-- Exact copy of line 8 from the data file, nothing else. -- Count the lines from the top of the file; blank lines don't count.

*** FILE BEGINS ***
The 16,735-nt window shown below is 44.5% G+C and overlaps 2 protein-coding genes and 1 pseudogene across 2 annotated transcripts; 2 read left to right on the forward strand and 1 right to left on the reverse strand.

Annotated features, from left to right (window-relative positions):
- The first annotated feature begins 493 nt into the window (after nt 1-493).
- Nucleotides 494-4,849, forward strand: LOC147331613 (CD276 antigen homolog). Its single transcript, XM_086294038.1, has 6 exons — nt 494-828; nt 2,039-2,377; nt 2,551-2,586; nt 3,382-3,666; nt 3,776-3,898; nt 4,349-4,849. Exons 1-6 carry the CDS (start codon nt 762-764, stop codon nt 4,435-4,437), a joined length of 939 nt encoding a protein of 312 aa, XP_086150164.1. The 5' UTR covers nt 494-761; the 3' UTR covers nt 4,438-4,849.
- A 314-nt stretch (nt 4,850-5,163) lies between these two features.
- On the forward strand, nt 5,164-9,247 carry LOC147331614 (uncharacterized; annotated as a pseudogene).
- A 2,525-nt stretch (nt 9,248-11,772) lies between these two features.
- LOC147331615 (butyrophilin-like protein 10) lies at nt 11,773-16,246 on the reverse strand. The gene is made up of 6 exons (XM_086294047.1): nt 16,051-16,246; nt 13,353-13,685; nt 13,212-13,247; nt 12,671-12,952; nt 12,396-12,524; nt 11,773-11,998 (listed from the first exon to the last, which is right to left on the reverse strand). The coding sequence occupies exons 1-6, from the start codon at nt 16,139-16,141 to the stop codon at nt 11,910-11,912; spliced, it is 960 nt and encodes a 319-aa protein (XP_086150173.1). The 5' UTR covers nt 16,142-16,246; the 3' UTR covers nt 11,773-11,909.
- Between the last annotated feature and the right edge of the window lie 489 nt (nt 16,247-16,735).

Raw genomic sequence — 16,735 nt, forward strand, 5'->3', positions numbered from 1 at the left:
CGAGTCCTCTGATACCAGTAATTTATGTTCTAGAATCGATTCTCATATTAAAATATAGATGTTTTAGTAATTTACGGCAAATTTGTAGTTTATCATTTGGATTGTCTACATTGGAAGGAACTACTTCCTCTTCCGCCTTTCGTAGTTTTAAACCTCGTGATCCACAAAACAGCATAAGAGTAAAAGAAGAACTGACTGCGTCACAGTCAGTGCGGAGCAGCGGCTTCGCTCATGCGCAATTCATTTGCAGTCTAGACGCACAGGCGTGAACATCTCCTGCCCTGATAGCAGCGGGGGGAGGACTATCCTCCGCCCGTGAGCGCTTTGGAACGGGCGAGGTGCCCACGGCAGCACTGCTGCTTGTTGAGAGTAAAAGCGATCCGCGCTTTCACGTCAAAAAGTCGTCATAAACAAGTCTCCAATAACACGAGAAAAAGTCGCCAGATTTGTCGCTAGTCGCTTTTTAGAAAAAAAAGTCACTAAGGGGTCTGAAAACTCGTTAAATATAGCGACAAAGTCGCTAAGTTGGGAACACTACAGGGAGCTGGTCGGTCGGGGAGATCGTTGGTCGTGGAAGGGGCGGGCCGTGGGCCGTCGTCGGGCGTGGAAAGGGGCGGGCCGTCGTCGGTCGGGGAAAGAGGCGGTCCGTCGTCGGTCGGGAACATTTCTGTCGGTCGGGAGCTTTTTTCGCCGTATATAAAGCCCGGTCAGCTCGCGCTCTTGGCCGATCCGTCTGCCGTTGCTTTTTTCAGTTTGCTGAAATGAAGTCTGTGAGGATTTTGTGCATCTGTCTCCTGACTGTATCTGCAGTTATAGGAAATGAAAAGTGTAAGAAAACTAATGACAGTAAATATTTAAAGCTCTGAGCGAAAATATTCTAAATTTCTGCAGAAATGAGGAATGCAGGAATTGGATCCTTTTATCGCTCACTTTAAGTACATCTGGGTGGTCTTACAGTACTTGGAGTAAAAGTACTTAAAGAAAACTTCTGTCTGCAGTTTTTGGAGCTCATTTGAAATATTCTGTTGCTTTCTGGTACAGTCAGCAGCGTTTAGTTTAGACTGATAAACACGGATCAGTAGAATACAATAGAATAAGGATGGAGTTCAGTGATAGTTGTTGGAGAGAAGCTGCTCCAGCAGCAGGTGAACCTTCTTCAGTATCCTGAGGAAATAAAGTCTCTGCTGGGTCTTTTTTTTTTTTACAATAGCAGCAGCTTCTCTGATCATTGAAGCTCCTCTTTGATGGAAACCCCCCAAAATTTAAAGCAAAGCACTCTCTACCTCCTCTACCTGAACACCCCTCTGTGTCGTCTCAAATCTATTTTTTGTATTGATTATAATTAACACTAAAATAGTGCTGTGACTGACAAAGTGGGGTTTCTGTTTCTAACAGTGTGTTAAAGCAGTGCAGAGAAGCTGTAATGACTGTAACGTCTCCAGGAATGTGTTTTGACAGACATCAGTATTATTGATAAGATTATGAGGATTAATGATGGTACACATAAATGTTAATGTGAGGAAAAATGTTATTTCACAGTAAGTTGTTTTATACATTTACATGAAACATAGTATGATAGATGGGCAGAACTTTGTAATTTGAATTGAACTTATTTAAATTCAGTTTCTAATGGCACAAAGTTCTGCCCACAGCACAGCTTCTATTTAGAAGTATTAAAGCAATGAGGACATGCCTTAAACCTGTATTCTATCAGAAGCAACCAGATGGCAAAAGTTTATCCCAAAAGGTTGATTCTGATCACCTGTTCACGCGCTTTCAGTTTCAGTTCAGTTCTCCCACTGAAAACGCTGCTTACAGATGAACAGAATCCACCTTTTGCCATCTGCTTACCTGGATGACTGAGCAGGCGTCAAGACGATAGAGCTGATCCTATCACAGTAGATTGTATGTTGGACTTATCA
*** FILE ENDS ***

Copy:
- LOC147331615 (butyrophilin-like protein 10) lies at nt 11,773-16,246 on the reverse strand. The gene is made up of 6 exons (XM_086294047.1): nt 16,051-16,246; nt 13,353-13,685; nt 13,212-13,247; nt 12,671-12,952; nt 12,396-12,524; nt 11,773-11,998 (listed from the first exon to the last, which is right to left on the reverse strand). The coding sequence occupies exons 1-6, from the start codon at nt 16,139-16,141 to the stop codon at nt 11,910-11,912; spliced, it is 960 nt and encodes a 319-aa protein (XP_086150173.1). The 5' UTR covers nt 16,142-16,246; the 3' UTR covers nt 11,773-11,909.